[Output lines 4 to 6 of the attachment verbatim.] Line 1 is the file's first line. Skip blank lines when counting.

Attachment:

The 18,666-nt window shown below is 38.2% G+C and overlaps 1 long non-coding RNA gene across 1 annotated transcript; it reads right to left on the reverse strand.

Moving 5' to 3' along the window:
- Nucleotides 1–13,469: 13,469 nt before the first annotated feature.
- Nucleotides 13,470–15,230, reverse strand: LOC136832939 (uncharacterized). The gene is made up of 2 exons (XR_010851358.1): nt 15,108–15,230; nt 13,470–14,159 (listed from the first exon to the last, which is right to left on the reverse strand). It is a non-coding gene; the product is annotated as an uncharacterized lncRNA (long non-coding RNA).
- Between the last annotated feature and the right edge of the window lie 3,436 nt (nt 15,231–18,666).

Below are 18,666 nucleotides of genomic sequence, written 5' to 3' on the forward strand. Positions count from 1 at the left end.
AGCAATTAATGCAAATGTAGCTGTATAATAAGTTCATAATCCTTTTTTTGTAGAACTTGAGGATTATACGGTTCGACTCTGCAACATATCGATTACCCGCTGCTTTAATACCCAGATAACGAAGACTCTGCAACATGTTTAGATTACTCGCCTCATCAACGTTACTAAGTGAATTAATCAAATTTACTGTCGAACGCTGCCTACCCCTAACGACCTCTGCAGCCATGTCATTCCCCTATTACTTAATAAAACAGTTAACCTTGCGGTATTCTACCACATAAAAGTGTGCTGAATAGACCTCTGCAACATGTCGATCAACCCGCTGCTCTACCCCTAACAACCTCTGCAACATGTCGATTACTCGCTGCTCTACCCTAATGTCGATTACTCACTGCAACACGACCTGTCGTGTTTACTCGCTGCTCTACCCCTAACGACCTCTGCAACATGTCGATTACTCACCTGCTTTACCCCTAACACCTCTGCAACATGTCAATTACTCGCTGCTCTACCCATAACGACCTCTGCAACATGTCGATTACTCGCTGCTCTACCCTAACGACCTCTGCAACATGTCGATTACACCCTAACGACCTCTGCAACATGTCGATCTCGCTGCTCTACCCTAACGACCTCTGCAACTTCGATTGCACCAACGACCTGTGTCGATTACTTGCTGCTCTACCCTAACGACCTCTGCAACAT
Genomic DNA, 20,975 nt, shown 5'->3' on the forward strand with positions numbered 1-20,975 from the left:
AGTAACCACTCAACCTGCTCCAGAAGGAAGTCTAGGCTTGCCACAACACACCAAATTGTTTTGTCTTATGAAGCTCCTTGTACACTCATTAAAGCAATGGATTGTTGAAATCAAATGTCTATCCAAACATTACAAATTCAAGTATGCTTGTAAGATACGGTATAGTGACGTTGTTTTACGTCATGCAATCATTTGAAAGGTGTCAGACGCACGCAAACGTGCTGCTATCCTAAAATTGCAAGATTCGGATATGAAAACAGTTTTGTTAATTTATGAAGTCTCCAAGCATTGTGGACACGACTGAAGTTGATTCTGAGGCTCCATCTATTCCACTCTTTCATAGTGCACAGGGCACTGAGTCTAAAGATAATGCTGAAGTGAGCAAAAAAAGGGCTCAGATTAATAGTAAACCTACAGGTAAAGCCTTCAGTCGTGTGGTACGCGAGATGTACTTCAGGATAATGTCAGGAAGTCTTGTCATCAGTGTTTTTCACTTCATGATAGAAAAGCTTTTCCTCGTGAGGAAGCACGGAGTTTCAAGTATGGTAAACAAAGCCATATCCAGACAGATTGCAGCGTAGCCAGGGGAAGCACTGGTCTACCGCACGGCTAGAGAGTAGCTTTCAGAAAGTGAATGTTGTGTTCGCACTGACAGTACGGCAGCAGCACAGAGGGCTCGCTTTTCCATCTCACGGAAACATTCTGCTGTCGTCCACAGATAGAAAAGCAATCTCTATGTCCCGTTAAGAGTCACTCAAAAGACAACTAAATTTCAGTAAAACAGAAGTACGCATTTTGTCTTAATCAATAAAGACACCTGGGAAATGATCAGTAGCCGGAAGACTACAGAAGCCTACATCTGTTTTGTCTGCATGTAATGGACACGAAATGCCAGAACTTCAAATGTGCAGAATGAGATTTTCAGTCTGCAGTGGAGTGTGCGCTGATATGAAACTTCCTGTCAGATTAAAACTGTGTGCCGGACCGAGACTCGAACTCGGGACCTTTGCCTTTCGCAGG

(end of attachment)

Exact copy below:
- Nucleotides 13,470–15,230, reverse strand: LOC136832939 (uncharacterized). The gene is made up of 2 exons (XR_010851358.1): nt 15,108–15,230; nt 13,470–14,159 (listed from the first exon to the last, which is right to left on the reverse strand). It is a non-coding gene; the product is annotated as an uncharacterized lncRNA (long non-coding RNA).
- Between the last annotated feature and the right edge of the window lie 3,436 nt (nt 15,231–18,666).

Below are 18,666 nucleotides of genomic sequence, written 5' to 3' on the forward strand. Positions count from 1 at the left end.